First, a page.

Love, Gilda (NR)
But there's more to stars than their clip reels. Crucially, D'Apolito has managed to make Radner's own voice the voice of the film. Radner narrates, in a way, through her own audio diaries, plus some snippets of interviews and judicious excerpts from the audiobook of her perfectly titled -- and just-barely posthumous -- memoir, It's Always Something. The voiceover is sometimes awkwardly spliced, but D'Apolito combines it with glimpses of Radner's private home movies, personal photographs and samples of the performer's thoughts from her handwritten journals, including witty poems. This shifts the film's perspective someplace fresh: We're steeped in her mind and heart.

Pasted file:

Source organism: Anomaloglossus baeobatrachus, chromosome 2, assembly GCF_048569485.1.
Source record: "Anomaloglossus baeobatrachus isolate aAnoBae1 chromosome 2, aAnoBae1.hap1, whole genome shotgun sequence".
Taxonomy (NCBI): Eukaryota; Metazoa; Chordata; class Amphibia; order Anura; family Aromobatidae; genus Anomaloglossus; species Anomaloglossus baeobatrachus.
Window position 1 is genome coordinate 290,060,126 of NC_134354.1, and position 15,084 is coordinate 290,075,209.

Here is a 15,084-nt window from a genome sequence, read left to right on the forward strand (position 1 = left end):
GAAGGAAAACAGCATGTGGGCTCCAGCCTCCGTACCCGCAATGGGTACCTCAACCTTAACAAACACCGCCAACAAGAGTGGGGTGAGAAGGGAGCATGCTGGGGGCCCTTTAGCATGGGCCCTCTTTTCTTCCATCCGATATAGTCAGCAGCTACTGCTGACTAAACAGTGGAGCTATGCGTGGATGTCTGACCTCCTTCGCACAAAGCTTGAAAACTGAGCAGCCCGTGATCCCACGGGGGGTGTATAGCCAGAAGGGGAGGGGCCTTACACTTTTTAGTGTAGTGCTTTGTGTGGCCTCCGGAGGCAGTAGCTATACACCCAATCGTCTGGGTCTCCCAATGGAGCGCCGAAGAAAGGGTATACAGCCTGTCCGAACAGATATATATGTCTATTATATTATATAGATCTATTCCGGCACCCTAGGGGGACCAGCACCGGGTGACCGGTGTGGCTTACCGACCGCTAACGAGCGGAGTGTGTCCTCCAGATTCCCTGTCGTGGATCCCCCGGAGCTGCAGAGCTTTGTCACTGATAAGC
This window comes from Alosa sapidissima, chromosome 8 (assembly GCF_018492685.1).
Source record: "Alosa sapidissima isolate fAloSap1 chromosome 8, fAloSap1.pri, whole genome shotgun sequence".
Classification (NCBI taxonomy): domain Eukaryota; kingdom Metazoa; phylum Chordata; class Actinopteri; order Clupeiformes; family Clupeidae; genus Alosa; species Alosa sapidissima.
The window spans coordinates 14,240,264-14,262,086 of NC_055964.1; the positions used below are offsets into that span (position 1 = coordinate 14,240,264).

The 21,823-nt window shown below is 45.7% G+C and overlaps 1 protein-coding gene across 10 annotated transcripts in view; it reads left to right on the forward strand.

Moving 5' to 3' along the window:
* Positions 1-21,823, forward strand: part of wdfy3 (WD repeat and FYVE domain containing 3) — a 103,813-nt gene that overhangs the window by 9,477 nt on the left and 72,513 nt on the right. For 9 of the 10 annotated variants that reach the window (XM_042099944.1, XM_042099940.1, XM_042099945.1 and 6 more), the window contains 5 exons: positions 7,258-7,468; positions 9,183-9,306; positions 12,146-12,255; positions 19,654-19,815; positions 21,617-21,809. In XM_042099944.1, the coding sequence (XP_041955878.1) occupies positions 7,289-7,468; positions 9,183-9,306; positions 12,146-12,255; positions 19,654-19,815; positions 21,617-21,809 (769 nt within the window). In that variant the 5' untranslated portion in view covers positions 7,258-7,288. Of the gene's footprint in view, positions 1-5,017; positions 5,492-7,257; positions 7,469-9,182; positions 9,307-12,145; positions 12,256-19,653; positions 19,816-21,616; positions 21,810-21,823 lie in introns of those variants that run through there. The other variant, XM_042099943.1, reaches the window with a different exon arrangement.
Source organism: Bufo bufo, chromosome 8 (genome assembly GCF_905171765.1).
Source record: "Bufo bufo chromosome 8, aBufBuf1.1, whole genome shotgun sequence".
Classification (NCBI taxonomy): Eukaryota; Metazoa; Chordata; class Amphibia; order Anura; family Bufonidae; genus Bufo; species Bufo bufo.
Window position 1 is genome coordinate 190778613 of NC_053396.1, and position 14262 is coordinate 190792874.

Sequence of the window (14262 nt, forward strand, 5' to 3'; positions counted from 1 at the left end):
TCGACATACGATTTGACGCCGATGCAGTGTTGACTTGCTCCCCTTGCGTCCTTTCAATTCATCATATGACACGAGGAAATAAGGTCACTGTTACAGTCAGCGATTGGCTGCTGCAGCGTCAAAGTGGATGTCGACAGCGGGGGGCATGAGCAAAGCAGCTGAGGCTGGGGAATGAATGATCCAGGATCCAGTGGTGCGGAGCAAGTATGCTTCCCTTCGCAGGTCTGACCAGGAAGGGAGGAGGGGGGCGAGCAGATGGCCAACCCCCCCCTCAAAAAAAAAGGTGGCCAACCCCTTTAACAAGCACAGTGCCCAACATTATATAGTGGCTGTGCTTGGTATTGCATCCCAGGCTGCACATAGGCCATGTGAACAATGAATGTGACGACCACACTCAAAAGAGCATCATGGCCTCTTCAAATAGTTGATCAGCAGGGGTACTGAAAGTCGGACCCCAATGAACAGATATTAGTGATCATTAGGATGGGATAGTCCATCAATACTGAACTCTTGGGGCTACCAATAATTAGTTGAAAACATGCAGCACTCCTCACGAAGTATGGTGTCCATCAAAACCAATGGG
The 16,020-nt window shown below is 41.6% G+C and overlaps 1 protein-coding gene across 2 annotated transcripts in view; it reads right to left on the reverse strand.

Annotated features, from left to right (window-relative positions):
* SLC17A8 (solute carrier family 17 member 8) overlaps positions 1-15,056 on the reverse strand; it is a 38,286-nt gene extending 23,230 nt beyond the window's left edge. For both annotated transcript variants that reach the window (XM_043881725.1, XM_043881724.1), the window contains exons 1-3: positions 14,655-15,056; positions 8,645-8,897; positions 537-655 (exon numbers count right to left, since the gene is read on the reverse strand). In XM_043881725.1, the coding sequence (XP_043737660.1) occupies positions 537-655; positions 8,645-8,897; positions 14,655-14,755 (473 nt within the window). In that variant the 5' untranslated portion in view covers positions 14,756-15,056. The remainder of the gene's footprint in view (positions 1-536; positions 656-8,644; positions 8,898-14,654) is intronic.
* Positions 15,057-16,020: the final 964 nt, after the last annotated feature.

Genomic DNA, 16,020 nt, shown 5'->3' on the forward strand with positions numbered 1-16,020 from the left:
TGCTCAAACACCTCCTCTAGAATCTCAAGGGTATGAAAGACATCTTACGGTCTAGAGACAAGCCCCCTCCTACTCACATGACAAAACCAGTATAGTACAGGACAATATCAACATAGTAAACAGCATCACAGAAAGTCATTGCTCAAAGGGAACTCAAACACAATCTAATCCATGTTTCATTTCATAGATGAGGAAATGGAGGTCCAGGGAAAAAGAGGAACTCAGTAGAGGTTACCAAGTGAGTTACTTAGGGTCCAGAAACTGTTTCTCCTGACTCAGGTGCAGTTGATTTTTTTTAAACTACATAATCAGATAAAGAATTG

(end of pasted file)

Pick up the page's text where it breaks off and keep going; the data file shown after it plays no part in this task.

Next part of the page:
This interior perspective makes Radner's departure from Saturday Night Live -- and much public performing -- seem a relief rather than a loss. We may have wanted more, but as she attests here, she needed to discover who she truly was. The film's vital late passages concern the stability Radner found in the most unlikely of places: a high-profile Hollywood marriage. Gene Wilder comes across in private film footage as tender and loving, especially in scenes Wilder shot of Radner undergoing chemotherapy in the late 1980s. She unspools the scarf from her head to reveal a short shock of hair where once there had been that famous tangle. Radner beams at Wilder and asks how she looks, and he responds, with sincere awe, that she's beautiful.